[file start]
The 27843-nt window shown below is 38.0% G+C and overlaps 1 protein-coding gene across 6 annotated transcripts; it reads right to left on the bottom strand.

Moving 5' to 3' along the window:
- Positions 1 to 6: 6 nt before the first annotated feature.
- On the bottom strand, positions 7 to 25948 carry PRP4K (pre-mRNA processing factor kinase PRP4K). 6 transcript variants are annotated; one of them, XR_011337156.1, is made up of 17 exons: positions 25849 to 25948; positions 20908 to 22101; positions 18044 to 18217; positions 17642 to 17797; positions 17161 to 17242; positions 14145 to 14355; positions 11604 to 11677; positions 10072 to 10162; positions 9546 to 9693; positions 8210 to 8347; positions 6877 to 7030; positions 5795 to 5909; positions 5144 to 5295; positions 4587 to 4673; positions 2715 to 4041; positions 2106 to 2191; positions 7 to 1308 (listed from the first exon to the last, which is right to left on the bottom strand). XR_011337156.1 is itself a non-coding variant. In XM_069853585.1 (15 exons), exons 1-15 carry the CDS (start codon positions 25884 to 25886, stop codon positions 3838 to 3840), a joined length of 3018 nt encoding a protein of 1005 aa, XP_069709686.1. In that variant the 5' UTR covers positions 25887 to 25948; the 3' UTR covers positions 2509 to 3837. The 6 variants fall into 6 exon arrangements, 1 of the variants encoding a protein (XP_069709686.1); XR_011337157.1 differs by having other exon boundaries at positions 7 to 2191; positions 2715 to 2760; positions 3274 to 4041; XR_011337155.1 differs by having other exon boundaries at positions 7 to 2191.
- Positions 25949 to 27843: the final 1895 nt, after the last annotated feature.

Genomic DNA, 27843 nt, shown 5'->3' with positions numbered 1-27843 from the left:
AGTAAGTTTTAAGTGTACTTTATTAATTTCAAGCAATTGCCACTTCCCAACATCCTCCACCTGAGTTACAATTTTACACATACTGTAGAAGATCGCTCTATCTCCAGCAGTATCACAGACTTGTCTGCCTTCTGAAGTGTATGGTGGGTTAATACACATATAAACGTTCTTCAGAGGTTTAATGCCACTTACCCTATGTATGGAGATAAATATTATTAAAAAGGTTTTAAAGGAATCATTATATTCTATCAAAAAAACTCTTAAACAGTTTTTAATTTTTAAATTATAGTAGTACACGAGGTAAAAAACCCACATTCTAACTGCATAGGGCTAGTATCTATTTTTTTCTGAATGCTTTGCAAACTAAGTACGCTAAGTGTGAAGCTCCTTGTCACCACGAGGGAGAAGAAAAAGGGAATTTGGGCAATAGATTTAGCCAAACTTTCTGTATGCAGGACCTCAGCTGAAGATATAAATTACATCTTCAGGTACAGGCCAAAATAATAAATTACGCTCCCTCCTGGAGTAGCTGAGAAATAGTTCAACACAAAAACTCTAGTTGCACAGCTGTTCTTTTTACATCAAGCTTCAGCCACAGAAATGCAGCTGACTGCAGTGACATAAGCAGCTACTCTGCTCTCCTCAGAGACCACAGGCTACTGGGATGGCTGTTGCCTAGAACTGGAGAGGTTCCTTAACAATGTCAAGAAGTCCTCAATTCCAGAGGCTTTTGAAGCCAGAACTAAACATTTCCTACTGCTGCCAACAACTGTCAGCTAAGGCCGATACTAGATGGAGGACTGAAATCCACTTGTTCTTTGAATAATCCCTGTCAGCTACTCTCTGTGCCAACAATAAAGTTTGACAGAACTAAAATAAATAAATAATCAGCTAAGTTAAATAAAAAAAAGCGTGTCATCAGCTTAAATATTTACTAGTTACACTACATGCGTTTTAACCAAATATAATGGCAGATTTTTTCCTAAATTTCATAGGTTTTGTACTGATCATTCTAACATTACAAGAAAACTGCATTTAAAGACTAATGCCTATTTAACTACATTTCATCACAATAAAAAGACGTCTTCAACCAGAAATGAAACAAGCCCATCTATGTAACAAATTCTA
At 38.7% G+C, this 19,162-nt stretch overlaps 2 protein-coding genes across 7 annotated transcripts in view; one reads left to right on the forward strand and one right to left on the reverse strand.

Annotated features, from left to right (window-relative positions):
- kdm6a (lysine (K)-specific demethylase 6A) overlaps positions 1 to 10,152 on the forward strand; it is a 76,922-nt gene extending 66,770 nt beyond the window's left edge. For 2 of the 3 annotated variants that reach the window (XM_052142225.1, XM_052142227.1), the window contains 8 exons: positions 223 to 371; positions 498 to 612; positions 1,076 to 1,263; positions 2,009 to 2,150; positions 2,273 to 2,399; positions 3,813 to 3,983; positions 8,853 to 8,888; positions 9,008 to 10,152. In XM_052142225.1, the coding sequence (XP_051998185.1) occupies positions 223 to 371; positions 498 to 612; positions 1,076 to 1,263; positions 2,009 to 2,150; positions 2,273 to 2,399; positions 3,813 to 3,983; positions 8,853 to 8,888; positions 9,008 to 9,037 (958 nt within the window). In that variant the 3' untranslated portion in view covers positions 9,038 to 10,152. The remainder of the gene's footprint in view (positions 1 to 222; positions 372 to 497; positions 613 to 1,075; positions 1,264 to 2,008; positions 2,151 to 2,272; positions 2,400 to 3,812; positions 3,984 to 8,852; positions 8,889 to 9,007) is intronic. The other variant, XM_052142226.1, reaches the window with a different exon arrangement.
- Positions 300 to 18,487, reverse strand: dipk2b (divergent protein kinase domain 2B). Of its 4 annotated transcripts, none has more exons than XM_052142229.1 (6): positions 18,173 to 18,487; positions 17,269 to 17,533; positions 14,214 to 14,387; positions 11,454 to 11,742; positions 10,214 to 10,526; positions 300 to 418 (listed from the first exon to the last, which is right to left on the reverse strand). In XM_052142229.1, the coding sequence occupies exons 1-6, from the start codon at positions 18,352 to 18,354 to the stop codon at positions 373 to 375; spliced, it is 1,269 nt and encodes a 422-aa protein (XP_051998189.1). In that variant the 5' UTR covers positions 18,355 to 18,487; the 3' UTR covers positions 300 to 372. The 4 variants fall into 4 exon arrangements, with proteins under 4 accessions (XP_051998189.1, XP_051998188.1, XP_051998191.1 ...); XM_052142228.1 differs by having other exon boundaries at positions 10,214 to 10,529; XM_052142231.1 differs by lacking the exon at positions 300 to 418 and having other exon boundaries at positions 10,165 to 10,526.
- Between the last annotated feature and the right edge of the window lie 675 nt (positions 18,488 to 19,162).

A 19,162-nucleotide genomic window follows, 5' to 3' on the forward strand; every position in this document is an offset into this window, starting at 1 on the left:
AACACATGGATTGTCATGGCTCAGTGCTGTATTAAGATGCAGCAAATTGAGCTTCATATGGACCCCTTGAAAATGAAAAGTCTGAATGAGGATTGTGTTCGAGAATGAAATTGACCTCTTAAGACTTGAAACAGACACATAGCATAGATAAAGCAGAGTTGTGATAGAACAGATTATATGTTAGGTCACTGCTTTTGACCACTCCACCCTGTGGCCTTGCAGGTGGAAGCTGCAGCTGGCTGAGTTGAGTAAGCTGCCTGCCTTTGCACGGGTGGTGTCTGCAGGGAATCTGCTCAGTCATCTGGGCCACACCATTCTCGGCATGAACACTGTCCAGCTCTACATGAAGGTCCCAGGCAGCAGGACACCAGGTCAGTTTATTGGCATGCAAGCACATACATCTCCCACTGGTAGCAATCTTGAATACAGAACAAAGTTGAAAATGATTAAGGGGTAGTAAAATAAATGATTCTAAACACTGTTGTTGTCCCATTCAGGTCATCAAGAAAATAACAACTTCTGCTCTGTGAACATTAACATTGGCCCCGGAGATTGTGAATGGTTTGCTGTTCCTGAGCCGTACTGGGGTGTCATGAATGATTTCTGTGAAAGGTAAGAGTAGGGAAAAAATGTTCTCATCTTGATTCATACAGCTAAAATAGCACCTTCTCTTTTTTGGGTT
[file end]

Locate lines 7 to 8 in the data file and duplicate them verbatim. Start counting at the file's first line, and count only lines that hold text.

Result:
AGTAAGTTTTAAGTGTACTTTATTAATTTCAAGCAATTGCCACTTCCCAACATCCTCCACCTGAGTTACAATTTTACACATACTGTAGAAGATCGCTCTATCTCCAGCAGTATCACAGACTTGTCTGCCTTCTGAAGTGTATGGTGGGTTAATACACATATAAACGTTCTTCAGAGGTTTAATGCCACTTACCCTATGTATGGAGATAAATATTATTAAAAAGGTTTTAAAGGAATCATTATATTCTATCAAAAAAACTCTTAAACAGTTTTTAATTTTTAAATTATAGTAGTACACGAGGTAAAAAACCCACATTCTAACTGCATAGGGCTAGTATCTATTTTTTTCTGAATGCTTTGCAAACTAAGTACGCTAAGTGTGAAGCTCCTTGTCACCACGAGGGAGAAGAAAAAGGGAATTTGGGCAATAGATTTAGCCAAACTTTCTGTATGCAGGACCTCAGCTGAAGATATAAATTACATCTTCAGGTACAGGCCAAAATAATAAATTACGCTCCCTCCTGGAGTAGCTGAGAAATAGTTCAACACAAAAACTCTAGTTGCACAGCTGTTCTTTTTACATCAAGCTTCAGCCACAGAAATGCAGCTGACTGCAGTGACATAAGCAGCTACTCTGCTCTCCTCAGAGACCACAGGCTACTGGGATGGCTGTTGCCTAGAACTGGAGAGGTTCCTTAACAATGTCAAGAAGTCCTCAATTCCAGAGGCTTTTGAAGCCAGAACTAAACATTTCCTACTGCTGCCAACAACTGTCAGCTAAGGCCGATACTAGATGGAGGACTGAAATCCACTTGTTCTTTGAATAATCCCTGTCAGCTACTCTCTGTGCCAACAATAAAGTTTGACAGAACTAAAATAAATAAATAATCAGCTAAGTTAAATAAAAAAAAGCGTGTCATCAGCTTAAATATTTACTAGTTACACTACATGCGTTTTAACCAAATATAATGGCAGATTTTTTCCTAAATTTCATAGGTTTTGTACTGATCATTCTAACATTACAAGAAAACTGCATTTAAAGACTAATGCCTATTTAACTACATTTCATCACAATAAAAAGACGTCTTCAACCAGAAATGAAACAAGCCCATCTATGTAACAAATTCTA
At 38.7% G+C, this 19,162-nt stretch overlaps 2 protein-coding genes across 7 annotated transcripts in view; one reads left to right on the forward strand and one right to left on the reverse strand.